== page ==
Dill, Anethum graveolens, is a tender annual in the carrot family (Apiaceae), native to Asia Minor and the Mediterranean region. The tall, leggy plant is best known for its use in pickling, but the foliage and seeds may also be used in soups, salads, breads, party dips and fish dishes. In cut flower arrangements, floral designers value dill as a feathery green filler.
Dill grows best in a well drained, slightly acidic soil, rich in organic matter. Plant dill in a location that receives at least 6-8 hours of direct sunlight daily. Also, choose a spot that is protected from high winds because the tall, hollow stalks can easily be blown over unless they are staked.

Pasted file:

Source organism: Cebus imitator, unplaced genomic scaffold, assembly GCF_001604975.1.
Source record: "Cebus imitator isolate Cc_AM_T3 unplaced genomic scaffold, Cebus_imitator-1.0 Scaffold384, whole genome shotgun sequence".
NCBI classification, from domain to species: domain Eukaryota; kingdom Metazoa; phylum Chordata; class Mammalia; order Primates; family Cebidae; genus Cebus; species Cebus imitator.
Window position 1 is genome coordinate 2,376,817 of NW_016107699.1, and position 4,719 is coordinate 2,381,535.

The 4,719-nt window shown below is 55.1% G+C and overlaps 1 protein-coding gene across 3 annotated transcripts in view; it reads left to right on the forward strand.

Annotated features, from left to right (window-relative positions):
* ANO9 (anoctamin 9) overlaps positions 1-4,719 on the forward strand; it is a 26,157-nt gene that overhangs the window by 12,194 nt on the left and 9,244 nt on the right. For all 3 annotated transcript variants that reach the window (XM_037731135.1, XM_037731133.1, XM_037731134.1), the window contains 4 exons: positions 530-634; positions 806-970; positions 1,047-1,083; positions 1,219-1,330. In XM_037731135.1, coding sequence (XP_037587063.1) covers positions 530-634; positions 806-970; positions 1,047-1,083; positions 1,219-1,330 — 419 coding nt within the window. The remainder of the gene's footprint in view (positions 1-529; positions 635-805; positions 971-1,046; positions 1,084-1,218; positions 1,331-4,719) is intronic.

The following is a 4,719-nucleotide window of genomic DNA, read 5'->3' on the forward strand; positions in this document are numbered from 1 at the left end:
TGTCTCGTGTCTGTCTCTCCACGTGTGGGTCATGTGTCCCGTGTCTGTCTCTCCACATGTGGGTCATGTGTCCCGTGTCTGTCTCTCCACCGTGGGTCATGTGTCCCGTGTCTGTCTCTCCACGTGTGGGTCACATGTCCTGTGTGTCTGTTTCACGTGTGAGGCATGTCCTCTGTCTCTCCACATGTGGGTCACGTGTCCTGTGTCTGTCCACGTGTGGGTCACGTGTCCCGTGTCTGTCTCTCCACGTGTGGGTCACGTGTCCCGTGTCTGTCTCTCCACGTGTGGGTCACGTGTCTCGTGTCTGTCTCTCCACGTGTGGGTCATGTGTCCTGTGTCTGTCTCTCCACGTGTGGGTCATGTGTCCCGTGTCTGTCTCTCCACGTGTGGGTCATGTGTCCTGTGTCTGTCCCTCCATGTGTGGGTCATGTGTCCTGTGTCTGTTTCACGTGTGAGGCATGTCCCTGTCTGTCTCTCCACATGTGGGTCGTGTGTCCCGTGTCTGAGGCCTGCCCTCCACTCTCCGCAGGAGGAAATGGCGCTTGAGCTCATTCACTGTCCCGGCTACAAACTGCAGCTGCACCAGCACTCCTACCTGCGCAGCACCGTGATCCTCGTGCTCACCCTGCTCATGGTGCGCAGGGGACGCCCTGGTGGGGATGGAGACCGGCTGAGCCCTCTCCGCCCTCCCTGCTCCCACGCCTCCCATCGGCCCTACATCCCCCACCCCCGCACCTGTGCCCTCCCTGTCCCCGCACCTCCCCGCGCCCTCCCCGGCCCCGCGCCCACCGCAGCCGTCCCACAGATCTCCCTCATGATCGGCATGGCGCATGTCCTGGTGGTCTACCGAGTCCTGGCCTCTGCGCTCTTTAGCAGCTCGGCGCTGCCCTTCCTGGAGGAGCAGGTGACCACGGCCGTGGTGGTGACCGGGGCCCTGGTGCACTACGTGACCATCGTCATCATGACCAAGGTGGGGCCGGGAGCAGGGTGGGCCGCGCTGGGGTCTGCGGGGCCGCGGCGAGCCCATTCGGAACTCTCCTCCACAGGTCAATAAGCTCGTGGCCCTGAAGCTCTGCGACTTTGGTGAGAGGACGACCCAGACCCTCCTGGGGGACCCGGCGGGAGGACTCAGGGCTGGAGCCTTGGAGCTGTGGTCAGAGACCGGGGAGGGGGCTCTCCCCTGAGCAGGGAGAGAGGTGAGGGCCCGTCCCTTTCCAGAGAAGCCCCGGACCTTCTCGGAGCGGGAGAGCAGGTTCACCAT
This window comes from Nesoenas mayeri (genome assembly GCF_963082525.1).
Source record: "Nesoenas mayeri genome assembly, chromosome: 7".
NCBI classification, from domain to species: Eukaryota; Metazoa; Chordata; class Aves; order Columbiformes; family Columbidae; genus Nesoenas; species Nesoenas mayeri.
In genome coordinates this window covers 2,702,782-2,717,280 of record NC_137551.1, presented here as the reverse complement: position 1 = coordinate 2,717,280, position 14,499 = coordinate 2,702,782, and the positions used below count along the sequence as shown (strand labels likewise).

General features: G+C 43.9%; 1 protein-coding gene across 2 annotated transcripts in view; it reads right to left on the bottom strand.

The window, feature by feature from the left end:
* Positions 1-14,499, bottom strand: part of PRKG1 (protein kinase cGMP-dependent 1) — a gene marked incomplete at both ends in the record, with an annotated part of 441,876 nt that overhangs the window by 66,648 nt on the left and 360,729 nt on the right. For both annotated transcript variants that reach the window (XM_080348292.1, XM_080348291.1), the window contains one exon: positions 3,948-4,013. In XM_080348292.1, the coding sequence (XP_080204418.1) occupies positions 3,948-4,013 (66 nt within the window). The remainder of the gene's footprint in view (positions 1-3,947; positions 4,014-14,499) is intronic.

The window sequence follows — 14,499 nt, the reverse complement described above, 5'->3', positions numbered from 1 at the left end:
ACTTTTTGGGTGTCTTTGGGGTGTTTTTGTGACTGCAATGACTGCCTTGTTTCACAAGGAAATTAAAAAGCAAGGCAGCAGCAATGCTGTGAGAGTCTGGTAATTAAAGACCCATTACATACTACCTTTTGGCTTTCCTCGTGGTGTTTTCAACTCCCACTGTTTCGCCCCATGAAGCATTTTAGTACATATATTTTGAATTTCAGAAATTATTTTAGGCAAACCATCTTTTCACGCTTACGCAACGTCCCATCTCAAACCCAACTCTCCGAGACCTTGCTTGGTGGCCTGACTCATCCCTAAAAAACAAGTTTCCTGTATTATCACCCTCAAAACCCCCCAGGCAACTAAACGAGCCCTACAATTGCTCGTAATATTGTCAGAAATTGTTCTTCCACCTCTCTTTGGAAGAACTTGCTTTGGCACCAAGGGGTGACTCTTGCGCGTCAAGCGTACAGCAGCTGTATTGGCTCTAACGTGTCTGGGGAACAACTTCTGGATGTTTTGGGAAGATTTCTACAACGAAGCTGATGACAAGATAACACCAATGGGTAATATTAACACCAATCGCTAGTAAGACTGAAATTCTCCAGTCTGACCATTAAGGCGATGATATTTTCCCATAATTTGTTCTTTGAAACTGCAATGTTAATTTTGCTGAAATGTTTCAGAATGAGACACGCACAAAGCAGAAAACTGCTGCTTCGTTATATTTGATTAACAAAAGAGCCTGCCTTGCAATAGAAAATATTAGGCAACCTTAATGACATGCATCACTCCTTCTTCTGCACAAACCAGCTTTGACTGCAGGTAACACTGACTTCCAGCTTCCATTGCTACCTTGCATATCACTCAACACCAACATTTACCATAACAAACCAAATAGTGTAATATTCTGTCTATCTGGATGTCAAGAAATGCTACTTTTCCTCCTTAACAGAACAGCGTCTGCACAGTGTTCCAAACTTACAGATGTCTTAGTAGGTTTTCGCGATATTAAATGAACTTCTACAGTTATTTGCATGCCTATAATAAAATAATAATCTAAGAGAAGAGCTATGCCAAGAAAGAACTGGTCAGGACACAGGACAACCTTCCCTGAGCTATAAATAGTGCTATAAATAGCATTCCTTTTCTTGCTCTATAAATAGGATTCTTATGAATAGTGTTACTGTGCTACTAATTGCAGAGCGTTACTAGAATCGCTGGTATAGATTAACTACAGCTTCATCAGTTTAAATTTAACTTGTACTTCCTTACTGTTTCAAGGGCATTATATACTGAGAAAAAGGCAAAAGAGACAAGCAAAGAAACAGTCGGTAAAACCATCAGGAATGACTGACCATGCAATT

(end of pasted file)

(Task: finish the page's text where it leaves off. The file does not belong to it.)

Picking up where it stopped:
Because dill does not transplant easily, sow seeds directly into the ground where the plants are to grow. Begin sowing seeds after the danger of spring frost is past. Several crops can be harvested during the summer and fall by planting seeds every 2-3 weeks through midsummer. Set the seeds 1/4" deep in rows 2 feet apart. When seedlings are 2 inches high, thin them to stand 10-12 inches apart. Keep the soil free of weeds and relatively moist.